Students will be taught basic but extremely effective skills to counter attacks from every angle — including ground attacks. The class will be led by certified self-defense instructors Detective Paul Wade and Ashleigh Force. These skills they will teach are derived from Krav Maga —- the Israeli military fighting technique with a proven combat record — and Brazilian Jiu Jitsu, the premier ground-fighting and ground self-defense art in the world. With these new skills, students will gain the confidence. No prior experience is required, and the class is open to all Summit attendees.
Class limited to 12 participants.
This two-part session will continue on Thursday from 3:15 – 4:45 p.m.
|6L||Save 65% of Your Human Trafficking Investigation Time with Spotlight
Mike Gallagher • Kristin McGunnigle
There are more than 150,000 escort ads posted every day in this country. Somewhere in that pile of data are children who are bought and sold online for sex.
Attendees will see firsthand how Spotlight helps prioritize leads by leveraging machine learning algorithms and utilizing link analysis tools to show connections of disparate data sources to help law enforcement understand the historical and geographical reach of a victim’s trafficking situation.
Attendees will also see how Spotlight is used during the investigation process; the session will also feature case studies from the field and hands-on exercises.
Spotlight is offered free of charge to law enforcement and can help reduce human trafficking investigations by 65%.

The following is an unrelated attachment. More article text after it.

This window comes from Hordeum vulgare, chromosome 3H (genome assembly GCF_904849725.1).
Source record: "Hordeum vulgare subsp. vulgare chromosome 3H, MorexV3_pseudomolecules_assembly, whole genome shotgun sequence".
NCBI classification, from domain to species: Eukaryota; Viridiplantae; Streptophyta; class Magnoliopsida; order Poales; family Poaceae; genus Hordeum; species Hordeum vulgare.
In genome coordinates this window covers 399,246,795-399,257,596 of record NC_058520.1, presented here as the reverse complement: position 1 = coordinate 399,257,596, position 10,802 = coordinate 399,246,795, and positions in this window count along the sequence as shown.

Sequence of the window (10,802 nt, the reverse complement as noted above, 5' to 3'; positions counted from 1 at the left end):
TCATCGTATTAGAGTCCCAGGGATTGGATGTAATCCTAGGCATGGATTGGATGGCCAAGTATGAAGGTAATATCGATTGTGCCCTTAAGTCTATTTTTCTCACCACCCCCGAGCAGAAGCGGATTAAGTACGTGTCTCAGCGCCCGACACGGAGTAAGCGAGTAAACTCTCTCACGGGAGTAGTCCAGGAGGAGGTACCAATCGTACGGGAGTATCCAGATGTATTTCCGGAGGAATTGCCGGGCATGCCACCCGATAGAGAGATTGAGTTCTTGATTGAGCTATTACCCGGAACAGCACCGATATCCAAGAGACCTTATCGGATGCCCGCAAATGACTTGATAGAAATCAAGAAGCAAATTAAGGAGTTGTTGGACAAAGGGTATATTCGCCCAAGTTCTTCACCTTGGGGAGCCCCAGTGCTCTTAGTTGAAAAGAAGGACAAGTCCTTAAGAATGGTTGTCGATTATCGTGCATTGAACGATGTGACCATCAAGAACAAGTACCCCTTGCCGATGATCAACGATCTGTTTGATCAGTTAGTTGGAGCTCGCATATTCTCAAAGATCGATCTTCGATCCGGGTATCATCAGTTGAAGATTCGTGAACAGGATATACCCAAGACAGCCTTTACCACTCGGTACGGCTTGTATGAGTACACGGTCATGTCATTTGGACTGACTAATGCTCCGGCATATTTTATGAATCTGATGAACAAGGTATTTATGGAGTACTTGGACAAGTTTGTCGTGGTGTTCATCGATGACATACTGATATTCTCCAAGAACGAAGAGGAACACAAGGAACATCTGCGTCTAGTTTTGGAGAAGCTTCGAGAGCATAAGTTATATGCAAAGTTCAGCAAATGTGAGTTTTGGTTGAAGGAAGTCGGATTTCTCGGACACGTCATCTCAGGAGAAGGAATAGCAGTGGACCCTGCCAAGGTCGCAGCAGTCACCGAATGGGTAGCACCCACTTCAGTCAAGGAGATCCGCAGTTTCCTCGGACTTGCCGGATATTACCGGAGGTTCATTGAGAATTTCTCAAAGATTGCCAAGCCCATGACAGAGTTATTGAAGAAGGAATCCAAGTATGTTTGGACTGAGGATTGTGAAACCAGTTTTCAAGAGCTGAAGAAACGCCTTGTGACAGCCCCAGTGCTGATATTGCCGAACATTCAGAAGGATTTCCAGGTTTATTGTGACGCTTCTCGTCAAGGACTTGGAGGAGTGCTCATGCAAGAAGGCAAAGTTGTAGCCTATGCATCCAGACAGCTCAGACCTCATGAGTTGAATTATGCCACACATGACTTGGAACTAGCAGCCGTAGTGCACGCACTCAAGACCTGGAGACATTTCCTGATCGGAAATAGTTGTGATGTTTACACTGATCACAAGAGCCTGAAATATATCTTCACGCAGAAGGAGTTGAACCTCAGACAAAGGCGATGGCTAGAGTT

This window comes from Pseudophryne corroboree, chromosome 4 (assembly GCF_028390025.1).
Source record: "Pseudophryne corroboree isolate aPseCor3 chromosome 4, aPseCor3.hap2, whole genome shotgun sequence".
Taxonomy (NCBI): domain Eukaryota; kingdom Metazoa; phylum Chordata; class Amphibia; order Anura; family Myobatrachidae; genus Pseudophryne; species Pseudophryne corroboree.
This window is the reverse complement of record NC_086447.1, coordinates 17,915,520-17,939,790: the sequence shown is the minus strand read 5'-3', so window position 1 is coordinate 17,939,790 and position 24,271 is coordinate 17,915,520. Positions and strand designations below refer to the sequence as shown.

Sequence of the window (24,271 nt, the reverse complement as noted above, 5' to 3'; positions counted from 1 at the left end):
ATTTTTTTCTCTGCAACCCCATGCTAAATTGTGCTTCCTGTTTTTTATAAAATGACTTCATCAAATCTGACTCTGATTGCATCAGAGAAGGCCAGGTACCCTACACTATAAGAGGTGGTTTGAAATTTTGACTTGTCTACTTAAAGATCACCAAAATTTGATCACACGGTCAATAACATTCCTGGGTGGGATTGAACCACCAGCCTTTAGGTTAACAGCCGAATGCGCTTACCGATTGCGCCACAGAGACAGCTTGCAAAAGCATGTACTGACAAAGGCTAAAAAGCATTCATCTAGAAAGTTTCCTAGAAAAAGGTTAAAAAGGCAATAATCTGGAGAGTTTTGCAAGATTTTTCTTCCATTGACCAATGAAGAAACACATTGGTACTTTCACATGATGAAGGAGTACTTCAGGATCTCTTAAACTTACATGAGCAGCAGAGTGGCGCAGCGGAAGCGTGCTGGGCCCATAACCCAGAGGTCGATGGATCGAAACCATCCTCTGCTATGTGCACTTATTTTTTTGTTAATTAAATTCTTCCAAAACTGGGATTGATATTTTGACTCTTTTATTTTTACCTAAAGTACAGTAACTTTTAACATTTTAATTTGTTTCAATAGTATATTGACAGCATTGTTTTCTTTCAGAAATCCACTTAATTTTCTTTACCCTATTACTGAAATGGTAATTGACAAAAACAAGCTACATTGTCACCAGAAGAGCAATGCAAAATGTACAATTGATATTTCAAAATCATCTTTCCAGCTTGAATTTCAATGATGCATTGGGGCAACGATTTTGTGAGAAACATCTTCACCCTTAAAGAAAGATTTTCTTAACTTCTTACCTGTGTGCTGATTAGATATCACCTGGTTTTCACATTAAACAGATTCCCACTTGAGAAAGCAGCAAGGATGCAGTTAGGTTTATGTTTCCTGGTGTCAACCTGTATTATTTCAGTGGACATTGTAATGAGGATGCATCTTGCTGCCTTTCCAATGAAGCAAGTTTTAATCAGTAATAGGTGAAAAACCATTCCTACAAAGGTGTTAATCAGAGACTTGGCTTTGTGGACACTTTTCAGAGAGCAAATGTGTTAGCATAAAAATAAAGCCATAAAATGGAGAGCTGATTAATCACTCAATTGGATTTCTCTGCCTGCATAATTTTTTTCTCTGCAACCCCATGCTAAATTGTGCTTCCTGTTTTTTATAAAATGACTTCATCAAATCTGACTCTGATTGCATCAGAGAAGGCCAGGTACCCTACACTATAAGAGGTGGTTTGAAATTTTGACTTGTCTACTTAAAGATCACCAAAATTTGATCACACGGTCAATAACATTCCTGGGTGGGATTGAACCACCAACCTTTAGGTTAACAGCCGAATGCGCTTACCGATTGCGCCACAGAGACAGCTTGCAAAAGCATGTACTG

Jackson Michelson Concert for Summit Attendees
6:00 – 9:00 p.m. • Grand Ballroom
Sponsored by the Oregon State Sheriffs' Association, rising country music star Jackson Michelson will be performing exclusively for Summit attendees in the Red Lion Hotel on the River’s Grand Ballroom. This is a performance you won’t want to miss.
About Jackson: Raised in Corvallis, Oregon, Jackson Michelson kicked off his country career on the West Coast, carving out a sound that blended the rootsy twang of the American South with the sunny, feel-good spirit of the Pacific Coast. Nashville — the official capital of country music — lay 2,300 miles to the southeast, but Michelson focused on his home turf first, building an audience of West Coast fans who were drawn to his high energy shows and relatable songwriting. By the time he did move to Nashville, he’d already spent years on the road, growing his fan base show-by-show and earning a record contract with Curb Records in the process. Now, with a record deal under his belt, Michelson is prepping for the next phase of his career. There are new shows to play, new songs to be written and new opportunities to explore. But he’s still the boy from Corvallis, happy to sing about “The Good Life” — a life he’s built himself, show by show and song by song — to an audience that continues to grow.
Appetizers and no-host bar will be served for all attendees.
NOTE: Conference badge is required for entry — no exceptions.
Self-Defense Basics (Part 1 of 2)
Paul Wade and Ashleigh Force
5:30 – 7:30 p.m. • Glisan Room
Students will be taught basic but extremely effective skills to counter attacks from every angle — including ground attacks. The class will be led by certified self-defense instructors Detective Paul Wade and Ashleigh Force.
These skills they will teach are derived from Krav Maga — the Israeli military fighting technique with a proven combat record — and Brazilian Jiu Jitsu, the premier ground-fighting and ground self-defense art in the world.
No prior experience is required, and the class is open to all Summit attendees.
Class limited to 12 participants. This is a two-part class, continuing on Thursday, April 18, from 5:30 – 7:30 p.m. Participants are encouraged to participate both Wednesday and Thursday evenings. You will need to sign up to participate at the Summit Information Table in the Lower Level Foyer of the Red Lion Hotel on the River.